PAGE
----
Image Gallery Credit: Marcus Liang
Barcelona, September 2017.
The simple task of ordering a drink has devolved into a hilarious game of lingual charades. After watching Lamide, Sam, and Jasmine gesture wildly and search for Spanish words they don’t know. I employ some universal language by pointing at the tap handle. We have a good laugh about it as we enjoy our beers. We are in Barcelona.
Soon, the shop closes, and we are put out on the street. Boom. Clap. Downpour.
Sheets of rain descend upon us. Yellow and red stripes shimmer and reflect in every puddle, echoing the convulsions of an agitated Catalan people. “Si!” is the refrain, a vote for Catalonia, represented by the blue triangle and white star on the flags hanging from every balcony. As I splash my way through the streets, I can’t help but absorb this message of independence as my own.
I gallop through the warm Barcelona torrent. The thick drops burst on my skin with heavy thuds like combusting supernovae. I like this. The universe seems to be embracing me tightly in its glow.
Sopping and giddy, I jump underneath an awning and turn around in a triumphant superhero pose and goad my companions on.
“It’s not that bad. C’mon!”
We are soon playfully bounding through the sodden streets, oblivious to every anxiety that ails us. We scream delightful screams, like children eloping with summer break. Though we play together like careless kindergartners, we have known each other for mere days.
Before you ask: yes I’m being a bit more sentimental than usual. You’re probably shocked.
So what put me in this mood, and how did I make such fast friends?
The answer is simple: eating tapas.
I had arrived in Barcelona expecting to go it alone through Parc Güell, La Sagrada Familia, The Gothic Quarter, and Las Ramblas. I would get my socializing in, I told myself, at the hostel or on the odd walking tour. There would be plenty of time for pleasantries when I wasn’t hustling to see the sights and taking photographs.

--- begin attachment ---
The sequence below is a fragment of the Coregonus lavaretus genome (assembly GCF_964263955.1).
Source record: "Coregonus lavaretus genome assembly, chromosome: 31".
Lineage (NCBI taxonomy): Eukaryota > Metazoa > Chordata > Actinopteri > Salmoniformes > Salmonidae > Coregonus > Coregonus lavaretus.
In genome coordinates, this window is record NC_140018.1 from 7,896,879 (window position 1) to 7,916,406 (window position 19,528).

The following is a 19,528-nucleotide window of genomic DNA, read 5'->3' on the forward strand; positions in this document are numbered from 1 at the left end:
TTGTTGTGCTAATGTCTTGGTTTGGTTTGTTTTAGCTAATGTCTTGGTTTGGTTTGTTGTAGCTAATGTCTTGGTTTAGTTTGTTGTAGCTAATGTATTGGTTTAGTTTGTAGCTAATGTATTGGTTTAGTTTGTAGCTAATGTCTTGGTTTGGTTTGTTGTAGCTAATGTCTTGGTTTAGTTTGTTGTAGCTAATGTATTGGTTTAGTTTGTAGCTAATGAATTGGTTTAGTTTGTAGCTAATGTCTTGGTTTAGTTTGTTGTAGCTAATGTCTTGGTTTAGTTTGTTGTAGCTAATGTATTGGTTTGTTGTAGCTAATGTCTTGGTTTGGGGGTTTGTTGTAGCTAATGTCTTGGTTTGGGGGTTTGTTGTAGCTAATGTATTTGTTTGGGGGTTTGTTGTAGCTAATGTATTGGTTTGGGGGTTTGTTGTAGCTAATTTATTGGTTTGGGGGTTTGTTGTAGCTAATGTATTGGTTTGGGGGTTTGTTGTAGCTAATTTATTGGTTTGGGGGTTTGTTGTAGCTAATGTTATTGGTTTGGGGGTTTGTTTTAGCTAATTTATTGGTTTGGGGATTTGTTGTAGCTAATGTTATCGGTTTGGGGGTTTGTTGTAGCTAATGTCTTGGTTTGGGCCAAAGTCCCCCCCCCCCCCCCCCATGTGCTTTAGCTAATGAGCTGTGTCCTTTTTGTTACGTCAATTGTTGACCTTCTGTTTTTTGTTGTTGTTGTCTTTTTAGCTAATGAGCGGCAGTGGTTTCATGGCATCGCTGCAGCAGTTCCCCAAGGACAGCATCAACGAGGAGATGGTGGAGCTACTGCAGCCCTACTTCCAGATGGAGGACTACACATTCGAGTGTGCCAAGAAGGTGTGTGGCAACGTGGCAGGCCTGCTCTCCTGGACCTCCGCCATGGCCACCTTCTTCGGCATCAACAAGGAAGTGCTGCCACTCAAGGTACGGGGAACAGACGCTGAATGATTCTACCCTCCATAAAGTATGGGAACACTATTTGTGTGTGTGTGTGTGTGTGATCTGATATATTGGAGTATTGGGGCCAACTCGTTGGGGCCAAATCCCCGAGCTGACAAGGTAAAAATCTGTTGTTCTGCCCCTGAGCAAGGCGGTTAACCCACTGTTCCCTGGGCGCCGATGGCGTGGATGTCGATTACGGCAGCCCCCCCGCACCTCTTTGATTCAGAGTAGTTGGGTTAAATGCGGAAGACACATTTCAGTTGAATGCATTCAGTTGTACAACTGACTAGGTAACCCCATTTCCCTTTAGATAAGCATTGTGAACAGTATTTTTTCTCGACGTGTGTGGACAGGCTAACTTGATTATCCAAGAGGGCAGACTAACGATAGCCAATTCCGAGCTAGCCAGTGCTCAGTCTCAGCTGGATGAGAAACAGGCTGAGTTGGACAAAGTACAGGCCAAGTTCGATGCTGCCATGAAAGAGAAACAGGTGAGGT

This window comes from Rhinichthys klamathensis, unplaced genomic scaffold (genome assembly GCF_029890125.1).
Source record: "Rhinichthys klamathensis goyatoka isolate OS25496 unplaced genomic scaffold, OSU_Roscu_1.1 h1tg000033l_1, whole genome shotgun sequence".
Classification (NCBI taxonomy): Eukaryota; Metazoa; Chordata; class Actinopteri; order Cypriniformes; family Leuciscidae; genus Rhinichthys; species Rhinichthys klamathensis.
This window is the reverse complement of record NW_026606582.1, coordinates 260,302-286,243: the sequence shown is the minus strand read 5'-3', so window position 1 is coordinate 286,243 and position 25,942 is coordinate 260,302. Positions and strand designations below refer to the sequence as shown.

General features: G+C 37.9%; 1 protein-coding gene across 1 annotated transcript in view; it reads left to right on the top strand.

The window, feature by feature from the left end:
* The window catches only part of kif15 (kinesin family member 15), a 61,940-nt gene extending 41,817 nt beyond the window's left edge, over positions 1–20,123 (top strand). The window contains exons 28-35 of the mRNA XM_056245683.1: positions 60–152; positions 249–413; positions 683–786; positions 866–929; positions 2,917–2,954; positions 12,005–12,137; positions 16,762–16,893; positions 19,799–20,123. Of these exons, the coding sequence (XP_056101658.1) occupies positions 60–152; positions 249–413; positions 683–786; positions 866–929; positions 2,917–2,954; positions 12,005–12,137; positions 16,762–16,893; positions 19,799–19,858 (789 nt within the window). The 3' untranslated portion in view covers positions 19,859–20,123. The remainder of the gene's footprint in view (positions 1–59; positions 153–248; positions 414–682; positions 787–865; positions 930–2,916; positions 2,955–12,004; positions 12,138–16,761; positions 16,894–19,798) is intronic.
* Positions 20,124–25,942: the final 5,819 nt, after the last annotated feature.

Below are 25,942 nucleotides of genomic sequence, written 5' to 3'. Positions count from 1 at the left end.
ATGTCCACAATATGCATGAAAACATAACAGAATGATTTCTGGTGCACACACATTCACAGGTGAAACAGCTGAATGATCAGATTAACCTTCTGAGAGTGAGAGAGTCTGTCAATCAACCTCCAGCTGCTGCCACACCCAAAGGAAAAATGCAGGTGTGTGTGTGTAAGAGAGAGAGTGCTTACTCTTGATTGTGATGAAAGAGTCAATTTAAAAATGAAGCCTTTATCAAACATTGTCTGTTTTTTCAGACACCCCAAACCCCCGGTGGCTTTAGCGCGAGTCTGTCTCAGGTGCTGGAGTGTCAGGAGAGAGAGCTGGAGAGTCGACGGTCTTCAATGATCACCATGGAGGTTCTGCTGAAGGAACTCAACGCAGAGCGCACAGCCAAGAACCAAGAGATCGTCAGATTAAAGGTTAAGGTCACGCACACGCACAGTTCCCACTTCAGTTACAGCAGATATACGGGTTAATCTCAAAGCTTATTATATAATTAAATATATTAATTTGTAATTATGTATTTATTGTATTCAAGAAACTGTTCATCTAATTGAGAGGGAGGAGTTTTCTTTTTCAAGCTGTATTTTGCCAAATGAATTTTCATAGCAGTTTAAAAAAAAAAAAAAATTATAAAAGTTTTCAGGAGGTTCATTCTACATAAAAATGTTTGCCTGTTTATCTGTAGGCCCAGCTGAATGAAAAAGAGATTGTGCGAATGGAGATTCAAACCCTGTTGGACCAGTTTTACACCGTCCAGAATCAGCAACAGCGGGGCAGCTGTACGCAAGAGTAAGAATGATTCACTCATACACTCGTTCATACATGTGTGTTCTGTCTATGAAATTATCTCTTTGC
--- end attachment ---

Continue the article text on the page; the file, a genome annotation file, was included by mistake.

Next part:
Starting at nine o’clock each morning, I pull myself from the clutches of sleep and head for breakfast. The spread is not much to look at, nor is it free – three paltry Euros for bread, fruit, and crepes – but the tables are brimming with life by the time I knock the cobwebs from my head.
I overhear a New Yorker discussing his just-landed flight. I had just come from Brooklyn, which made for an easy introduction. As we both wait for the coffee dispenser, we exchange pleasantries. Though he introduces himself as Nate, I later learn his birth name is Lamide, and his family originally comes from Nigeria.
I find a table to myself, not one for extended conversations at such an hour. I finish my food and nurse my coffee.
Once my digestion is underway, I meet others in the lobby for a free walking tour. Our guide and hostel host, Alberto, runs us through the standard questions meant to proffer acquaintanceship, and we are off to see the city.
Walking tours themselves are not terribly interesting. They leave enough mystery to entice you back to each attraction you see – no doubt honoring an agreement the guide has with museums and shops. You do learn some history, but you will forget it minutes later, triggering frustration and shame about your aging brain. An occasional curio, like colorful statues of nipples where brothels once lay, sticks in your mind as future conversational fodder.